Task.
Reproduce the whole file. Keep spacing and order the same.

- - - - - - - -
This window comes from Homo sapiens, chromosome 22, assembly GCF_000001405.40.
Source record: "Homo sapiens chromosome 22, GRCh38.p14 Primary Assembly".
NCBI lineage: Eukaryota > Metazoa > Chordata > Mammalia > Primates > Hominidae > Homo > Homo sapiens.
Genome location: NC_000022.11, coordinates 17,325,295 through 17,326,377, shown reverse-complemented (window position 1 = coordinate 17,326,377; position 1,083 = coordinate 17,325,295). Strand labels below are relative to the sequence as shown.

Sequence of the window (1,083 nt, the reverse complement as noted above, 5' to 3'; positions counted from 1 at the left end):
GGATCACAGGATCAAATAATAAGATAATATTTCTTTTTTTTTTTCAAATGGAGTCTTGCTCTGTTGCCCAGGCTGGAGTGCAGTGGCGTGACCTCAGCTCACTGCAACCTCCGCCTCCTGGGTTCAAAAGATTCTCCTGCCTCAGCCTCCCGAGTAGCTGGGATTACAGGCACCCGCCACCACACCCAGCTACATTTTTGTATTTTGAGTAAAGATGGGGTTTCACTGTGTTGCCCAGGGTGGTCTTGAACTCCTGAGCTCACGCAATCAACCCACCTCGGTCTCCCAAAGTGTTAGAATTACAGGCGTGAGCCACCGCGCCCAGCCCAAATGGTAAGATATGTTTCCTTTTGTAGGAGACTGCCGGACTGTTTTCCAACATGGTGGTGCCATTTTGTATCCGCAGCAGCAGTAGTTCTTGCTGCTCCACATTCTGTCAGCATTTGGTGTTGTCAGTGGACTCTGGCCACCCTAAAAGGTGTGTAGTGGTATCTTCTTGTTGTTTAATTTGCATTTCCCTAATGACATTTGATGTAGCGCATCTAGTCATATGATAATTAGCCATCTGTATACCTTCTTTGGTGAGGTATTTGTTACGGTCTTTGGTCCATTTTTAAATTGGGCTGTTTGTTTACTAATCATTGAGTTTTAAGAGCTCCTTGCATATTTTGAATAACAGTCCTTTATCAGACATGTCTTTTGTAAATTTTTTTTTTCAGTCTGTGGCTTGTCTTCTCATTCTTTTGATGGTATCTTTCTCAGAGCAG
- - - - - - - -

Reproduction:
This window comes from Homo sapiens, chromosome 22, assembly GCF_000001405.40.
Source record: "Homo sapiens chromosome 22, GRCh38.p14 Primary Assembly".
NCBI lineage: Eukaryota > Metazoa > Chordata > Mammalia > Primates > Hominidae > Homo > Homo sapiens.
Genome location: NC_000022.11, coordinates 17,325,295 through 17,326,377, shown reverse-complemented (window position 1 = coordinate 17,326,377; position 1,083 = coordinate 17,325,295). Strand labels below are relative to the sequence as shown.

Sequence of the window (1,083 nt, the reverse complement as noted above, 5' to 3'; positions counted from 1 at the left end):
GGATCACAGGATCAAATAATAAGATAATATTTCTTTTTTTTTTTCAAATGGAGTCTTGCTCTGTTGCCCAGGCTGGAGTGCAGTGGCGTGACCTCAGCTCACTGCAACCTCCGCCTCCTGGGTTCAAAAGATTCTCCTGCCTCAGCCTCCCGAGTAGCTGGGATTACAGGCACCCGCCACCACACCCAGCTACATTTTTGTATTTTGAGTAAAGATGGGGTTTCACTGTGTTGCCCAGGGTGGTCTTGAACTCCTGAGCTCACGCAATCAACCCACCTCGGTCTCCCAAAGTGTTAGAATTACAGGCGTGAGCCACCGCGCCCAGCCCAAATGGTAAGATATGTTTCCTTTTGTAGGAGACTGCCGGACTGTTTTCCAACATGGTGGTGCCATTTTGTATCCGCAGCAGCAGTAGTTCTTGCTGCTCCACATTCTGTCAGCATTTGGTGTTGTCAGTGGACTCTGGCCACCCTAAAAGGTGTGTAGTGGTATCTTCTTGTTGTTTAATTTGCATTTCCCTAATGACATTTGATGTAGCGCATCTAGTCATATGATAATTAGCCATCTGTATACCTTCTTTGGTGAGGTATTTGTTACGGTCTTTGGTCCATTTTTAAATTGGGCTGTTTGTTTACTAATCATTGAGTTTTAAGAGCTCCTTGCATATTTTGAATAACAGTCCTTTATCAGACATGTCTTTTGTAAATTTTTTTTTTCAGTCTGTGGCTTGTCTTCTCATTCTTTTGATGGTATCTTTCTCAGAGCAG